A lot of purchases of the stock were made from warehouses in the city which have long since disappeared.  They were a kind of middleman who unpacked and carried extensive stock which could be purchased at short notice by various retailers.       These warehousemen were an established and substantial adjunct of commerce and such well known names as Sargood Son and Ewen, Bing Harris and Co, Ltd, Wellington Woollen Co., Macky Logan and Caldwell, and a firm by the name of Loughty, whose front man was a well built man of splendid physique who favoured well tailored light coloured suits.

Ross and Gendinning whose Mr Ross figured prominently in the public life of Dunedin, where the company was founded as were many of the merchants of the day including the Mosgiel woollen company.

There were others whose names escape me but who have now disappeared from the commercial scene.  Lane Walker Rudkin of Canterbury is one who still survives, but more in manufacturing business than warehousing.

Other personnel at James Smiths in my day included the manager, Mr Edward Bear, who automatically became Teddy Bear to the staff.   He was a short rotund man with a ruddy face and balding mousy hair who wore pinz nez glasses and who took quick short steps when he moved.

Mr O'Sullivan was in charge of the dress department and was a  trusted employee of the company, who opened the premises for an 8 o'clock start and checked off the attendants as they arrived.

He was interested in athletics and a member of the governing body. I remember a kindness he showed me on one occasion. I had been competing in the Technical College Sports And OS as he was known had read of a minor success of mine in the Evening Post,  College sports were news then, and enthusiasm often outweighed discretion among competitors, who myself included entered  sprints middle and long distance races and field events as well, with reckless abandon.

I felt and must have looked tuckered out when I reported for work in the afternoon.  OS suggested to my immediate supervisor  that I be permitted to go home and recover.  I was stiff and sore but after a hot bath and a good night's sleep I was on the job next morning.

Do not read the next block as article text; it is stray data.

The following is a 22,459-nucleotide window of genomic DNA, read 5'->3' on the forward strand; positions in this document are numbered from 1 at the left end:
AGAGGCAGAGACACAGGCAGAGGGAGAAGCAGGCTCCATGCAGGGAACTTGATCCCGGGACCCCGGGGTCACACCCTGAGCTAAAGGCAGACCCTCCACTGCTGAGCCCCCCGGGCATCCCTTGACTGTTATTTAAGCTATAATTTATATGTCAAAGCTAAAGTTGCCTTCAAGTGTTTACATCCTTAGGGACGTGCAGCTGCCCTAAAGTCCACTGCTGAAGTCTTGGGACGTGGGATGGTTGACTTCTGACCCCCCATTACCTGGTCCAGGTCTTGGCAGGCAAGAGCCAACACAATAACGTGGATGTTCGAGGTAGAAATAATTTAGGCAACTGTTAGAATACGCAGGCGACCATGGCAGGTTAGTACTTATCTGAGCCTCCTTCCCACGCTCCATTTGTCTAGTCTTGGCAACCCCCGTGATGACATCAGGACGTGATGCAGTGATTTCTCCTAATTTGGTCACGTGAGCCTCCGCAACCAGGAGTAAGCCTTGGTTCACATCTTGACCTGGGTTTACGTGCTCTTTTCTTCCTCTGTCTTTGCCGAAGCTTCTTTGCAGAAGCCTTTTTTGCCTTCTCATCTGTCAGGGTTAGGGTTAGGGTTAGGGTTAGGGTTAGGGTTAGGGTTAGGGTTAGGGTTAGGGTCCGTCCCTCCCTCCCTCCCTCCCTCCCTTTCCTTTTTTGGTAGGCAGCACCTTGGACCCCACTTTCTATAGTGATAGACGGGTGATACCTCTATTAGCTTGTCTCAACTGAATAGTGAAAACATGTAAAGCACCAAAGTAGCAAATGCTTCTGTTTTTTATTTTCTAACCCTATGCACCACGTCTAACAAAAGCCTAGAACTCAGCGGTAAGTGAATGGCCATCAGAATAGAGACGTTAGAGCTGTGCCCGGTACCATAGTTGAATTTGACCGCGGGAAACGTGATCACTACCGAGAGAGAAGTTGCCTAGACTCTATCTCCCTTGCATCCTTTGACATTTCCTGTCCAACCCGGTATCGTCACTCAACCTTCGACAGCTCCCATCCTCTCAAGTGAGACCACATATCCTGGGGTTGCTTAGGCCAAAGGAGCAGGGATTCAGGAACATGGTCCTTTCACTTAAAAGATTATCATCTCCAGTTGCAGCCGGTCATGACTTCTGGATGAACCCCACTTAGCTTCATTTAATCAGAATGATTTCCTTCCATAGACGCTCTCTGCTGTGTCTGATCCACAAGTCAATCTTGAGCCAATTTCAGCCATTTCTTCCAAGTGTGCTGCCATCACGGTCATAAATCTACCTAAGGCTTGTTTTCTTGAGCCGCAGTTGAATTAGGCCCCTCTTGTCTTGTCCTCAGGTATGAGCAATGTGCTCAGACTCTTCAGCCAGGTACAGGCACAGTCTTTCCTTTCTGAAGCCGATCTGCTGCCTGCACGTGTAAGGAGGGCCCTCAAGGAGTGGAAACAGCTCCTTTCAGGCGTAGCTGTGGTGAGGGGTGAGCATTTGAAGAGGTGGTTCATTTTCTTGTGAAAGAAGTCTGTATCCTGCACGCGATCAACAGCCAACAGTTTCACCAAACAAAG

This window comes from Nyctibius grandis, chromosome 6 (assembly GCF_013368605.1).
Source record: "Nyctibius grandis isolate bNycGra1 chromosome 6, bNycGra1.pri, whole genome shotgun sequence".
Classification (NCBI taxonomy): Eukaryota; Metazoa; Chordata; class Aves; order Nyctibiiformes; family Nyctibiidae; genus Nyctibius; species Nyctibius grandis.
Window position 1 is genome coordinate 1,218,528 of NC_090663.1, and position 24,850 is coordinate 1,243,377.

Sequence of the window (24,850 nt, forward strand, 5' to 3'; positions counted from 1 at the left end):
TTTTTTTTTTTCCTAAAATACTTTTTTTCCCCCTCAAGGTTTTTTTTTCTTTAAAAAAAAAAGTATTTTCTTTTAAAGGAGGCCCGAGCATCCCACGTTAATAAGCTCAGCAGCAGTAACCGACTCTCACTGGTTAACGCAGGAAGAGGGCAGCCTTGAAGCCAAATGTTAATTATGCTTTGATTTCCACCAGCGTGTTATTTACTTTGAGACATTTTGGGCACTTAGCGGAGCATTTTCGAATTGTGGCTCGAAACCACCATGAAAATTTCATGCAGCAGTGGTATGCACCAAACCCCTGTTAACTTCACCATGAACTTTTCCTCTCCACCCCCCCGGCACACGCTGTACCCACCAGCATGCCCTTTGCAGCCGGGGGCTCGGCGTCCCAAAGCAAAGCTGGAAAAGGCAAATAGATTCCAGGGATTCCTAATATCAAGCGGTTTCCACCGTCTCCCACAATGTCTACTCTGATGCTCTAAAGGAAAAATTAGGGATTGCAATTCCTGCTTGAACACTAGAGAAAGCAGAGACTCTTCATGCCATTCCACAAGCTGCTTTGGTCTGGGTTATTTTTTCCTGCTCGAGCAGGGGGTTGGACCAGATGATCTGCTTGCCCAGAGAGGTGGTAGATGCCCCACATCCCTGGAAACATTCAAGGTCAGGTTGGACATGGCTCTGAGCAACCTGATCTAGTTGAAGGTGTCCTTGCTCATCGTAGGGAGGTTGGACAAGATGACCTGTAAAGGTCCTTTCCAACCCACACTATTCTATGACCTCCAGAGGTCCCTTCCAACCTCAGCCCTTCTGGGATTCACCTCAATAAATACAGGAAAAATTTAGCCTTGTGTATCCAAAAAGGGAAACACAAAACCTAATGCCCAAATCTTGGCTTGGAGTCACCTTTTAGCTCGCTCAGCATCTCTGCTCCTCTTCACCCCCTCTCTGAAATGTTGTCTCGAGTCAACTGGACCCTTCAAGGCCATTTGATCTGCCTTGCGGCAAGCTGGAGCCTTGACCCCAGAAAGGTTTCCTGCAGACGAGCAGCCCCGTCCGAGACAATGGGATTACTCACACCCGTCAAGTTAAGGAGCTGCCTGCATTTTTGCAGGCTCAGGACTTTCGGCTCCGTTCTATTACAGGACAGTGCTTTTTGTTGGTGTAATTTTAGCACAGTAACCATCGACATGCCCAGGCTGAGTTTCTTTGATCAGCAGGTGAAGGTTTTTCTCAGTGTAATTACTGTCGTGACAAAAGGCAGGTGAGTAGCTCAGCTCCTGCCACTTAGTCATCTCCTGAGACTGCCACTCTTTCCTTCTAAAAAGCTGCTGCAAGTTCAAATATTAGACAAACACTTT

Mr Rutter  a well groomed slight man with a distinctive moustache  and who favoured light grey suits instead of the customary dark suits generally worn was the head of the Manchester dept.

Miss Shakes of the hosiery and glove dept remained a spinster all her life apparently , I read of her death in a rest home in the Hutt Valley. She was well in her ninties when she died.

Miss Thwaites was the  mistress of the department of the long boxes, the Corset Dept,and my only brush with her occurred when under orders I was dusting some high lamp shades from a ladder when the disturbed dust fell on some  of the reinforced and shapely objects.

The Mantles Dept was supervised by a middle aged spinster to whom youth, and I suspect, the male sex generally was anathema.  We avoided each other as much as possible.

When I joined the company the packing and dispatch department was headed by one Bob Porter a sad watery eyed, drained sort of man who subsequently disappeared ."

This was written August 1978 by Don Ratcliffe who spent his early life at 287 Ohiro Rd,  Brooklyn with his twin brother Bennet  and his parents Isabella and Rueben Ratcliffe also known as Donald, who was a compositor with The  Evening Post until his retirement in 1930. Donald and Bennet were born in 1906 and Don  died in 1990, aged 84, so he was 72 when he wrote this. 

Transcribed from the original hand written story by  his 3rd daughter Cathie E.     22 November 2008.

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Notes from Mr Don Ratcliffe - a messenger boy February 1920-December 1921

First Names:Don
Last Name:Ratcliffe